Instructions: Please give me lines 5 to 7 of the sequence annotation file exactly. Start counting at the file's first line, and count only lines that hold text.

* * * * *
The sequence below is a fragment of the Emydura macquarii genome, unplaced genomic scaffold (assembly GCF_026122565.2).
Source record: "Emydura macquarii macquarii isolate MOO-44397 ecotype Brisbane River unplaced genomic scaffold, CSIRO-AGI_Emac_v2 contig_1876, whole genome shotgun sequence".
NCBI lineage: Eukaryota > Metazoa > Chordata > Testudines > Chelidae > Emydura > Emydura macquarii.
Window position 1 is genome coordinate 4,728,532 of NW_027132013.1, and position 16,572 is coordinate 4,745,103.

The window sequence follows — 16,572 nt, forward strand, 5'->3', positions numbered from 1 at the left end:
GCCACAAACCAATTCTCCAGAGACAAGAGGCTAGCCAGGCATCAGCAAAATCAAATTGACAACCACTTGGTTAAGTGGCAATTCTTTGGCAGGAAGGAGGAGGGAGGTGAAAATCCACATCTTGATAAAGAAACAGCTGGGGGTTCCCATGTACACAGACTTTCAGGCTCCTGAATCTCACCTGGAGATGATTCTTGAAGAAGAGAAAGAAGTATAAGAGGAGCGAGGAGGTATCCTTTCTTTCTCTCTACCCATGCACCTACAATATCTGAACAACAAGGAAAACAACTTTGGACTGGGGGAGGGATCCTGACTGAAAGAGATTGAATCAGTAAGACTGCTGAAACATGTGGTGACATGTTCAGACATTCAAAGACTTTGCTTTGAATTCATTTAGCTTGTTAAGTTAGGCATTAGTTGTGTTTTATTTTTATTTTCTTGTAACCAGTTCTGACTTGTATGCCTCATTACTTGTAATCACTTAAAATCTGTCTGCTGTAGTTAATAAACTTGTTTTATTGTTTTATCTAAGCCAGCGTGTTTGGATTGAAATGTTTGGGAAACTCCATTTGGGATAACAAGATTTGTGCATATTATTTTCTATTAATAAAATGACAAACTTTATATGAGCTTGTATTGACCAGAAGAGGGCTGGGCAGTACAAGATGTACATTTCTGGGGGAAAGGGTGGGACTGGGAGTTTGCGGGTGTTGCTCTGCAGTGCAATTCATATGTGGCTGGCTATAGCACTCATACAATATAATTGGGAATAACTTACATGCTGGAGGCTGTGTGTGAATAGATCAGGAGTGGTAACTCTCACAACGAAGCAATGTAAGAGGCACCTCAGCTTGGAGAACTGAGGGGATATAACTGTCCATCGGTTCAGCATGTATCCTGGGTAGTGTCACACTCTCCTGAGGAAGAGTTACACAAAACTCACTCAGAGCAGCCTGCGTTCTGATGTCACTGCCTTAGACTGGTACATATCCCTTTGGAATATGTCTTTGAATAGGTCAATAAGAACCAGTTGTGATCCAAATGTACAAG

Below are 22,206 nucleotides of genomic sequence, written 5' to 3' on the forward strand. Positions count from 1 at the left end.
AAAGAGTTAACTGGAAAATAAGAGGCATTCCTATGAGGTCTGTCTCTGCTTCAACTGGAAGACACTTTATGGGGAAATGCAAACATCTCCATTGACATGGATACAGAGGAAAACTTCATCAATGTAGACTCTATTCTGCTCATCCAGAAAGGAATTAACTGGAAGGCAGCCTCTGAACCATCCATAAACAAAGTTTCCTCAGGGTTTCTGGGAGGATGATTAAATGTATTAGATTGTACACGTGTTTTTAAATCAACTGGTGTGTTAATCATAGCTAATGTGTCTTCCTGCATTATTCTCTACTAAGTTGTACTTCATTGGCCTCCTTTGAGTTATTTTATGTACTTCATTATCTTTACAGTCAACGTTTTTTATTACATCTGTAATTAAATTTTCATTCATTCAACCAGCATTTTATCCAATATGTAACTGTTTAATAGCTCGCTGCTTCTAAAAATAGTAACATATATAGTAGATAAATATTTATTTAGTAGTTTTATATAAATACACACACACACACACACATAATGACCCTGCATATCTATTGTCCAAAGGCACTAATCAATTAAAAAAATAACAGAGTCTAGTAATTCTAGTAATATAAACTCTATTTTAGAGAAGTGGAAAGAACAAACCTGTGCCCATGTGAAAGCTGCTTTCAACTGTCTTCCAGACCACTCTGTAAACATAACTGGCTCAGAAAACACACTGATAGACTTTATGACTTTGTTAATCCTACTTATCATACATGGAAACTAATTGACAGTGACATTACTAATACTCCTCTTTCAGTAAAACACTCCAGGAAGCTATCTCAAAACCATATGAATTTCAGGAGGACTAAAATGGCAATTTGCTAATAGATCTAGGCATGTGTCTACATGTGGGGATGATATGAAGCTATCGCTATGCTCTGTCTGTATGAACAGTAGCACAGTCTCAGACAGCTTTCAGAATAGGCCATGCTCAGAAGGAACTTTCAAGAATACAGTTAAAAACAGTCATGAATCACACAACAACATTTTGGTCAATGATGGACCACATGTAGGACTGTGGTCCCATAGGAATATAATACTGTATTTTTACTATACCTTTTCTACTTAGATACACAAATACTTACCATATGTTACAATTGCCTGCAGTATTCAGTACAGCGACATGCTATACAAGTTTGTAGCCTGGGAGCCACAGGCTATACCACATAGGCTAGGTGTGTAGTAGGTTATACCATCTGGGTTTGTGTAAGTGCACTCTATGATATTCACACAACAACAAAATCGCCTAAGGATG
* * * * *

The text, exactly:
The window sequence follows — 16,572 nt, forward strand, 5'->3', positions numbered from 1 at the left end:
GCCACAAACCAATTCTCCAGAGACAAGAGGCTAGCCAGGCATCAGCAAAATCAAATTGACAACCACTTGGTTAAGTGGCAATTCTTTGGCAGGAAGGAGGAGGGAGGTGAAAATCCACATCTTGATAAAGAAACAGCTGGGGGTTCCCATGTACACAGACTTTCAGGCTCCTGAATCTCACCTGGAGATGATTCTTGAAGAAGAGAAAGAAGTATAAGAGGAGCGAGGAGGTATCCTTTCTTTCTCTCTACCCATGCACCTACAATATCTGAACAACAAGGAAAACAACTTTGGACTGGGGGAGGGATCCTGACTGAAAGAGATTGAATCAGTAAGACTGCTGAAACATGTGGTGACATGTTCAGACATTCAAAGACTTTGCTTTGAATTCATTTAGCTTGTTAAGTTAGGCATTAGTTGTGTTTTATTTTTATTTTCTTGTAACCAGTTCTGACTTGTATGCCTCATTACTTGTAATCACTTAAAATCTGTCTGCTGTAGTTAATAAACTTGTTTTATTGTTTTATCTAAGCCAGCGTGTTTGGATTGAAATGTTTGGGAAACTCCATTTGGGATAACAAGATTTGTGCATATTATTTTCTATTAATAAAATGACAAACTTTATATGAGCTTGTATTGACCAGAAGAGGGCTGGGCAGTACAAGATGTACATTTCTGGGGGAAAGGGTGGGACTGGGAGTTTGCGGGTGTTGCTCTGCAGTGCAATTCATATGTGGCTGGCTATAGCACTCATACAATATAATTGGGAATAACTTACATGCTGGAGGCTGTGTGTGAATAGATCAGGAGTGGTAACTCTCACAACGAAGCAATGTAAGAGGCACCTCAGCTTGGAGAACTGAGGGGATATAACTGTCCATCGGTTCAGCATGTATCCTGGGTAGTGTCACACTCTCCTGAGGAAGAGTTACACAAAACTCACTCAGAGCAGCCTGCGTTCTGATGTCACTGCCTTAGACTGGTACATATCCCTTTGGAATATGTCTTTGAATAGGTCAATAAGAACCAGTTGTGATCCAAATGTACAAG

Below are 22,206 nucleotides of genomic sequence, written 5' to 3' on the forward strand. Positions count from 1 at the left end.